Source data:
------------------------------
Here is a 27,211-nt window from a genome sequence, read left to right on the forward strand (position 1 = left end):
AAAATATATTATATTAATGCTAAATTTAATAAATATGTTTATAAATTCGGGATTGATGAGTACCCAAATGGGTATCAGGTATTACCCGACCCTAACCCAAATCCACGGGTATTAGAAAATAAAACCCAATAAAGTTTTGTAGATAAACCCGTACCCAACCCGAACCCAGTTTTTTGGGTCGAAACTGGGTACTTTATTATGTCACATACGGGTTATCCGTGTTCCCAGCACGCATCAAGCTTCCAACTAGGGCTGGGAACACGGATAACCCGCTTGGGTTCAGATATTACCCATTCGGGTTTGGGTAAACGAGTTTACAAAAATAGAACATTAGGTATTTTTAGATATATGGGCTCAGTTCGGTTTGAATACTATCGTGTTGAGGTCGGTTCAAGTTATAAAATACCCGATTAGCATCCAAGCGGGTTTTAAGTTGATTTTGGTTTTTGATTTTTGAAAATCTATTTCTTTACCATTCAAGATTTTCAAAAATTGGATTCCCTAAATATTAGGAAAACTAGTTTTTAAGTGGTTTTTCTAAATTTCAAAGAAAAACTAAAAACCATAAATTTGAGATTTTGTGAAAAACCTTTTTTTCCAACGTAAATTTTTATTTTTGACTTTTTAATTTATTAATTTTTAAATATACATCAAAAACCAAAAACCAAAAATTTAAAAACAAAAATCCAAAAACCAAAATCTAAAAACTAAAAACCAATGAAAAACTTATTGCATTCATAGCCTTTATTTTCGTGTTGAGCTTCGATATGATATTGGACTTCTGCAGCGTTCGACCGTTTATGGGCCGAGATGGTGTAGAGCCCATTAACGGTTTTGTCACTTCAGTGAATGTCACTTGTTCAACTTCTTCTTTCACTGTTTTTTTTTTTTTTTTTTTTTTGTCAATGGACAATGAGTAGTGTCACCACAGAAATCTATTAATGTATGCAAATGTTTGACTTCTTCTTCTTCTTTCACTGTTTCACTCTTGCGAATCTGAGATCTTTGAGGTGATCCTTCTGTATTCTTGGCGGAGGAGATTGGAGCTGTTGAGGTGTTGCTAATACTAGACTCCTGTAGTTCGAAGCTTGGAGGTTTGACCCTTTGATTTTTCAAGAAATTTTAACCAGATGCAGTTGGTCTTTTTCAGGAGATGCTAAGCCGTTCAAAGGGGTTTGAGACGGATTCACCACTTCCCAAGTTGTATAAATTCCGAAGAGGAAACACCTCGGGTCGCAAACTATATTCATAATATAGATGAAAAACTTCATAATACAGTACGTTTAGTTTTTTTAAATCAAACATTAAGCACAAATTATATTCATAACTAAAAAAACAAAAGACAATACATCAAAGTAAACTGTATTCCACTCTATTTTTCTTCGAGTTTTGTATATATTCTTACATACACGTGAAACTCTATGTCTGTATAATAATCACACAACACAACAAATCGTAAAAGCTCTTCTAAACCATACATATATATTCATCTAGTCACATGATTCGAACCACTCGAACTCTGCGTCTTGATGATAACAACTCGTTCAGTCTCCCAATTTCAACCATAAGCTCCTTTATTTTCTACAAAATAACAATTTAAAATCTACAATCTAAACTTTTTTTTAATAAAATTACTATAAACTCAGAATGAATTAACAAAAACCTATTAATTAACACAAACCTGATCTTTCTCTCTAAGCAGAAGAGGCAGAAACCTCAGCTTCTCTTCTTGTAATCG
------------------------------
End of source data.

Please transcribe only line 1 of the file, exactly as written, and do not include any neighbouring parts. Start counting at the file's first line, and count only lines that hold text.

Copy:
Here is a 27,211-nt window from a genome sequence, read left to right on the forward strand (position 1 = left end):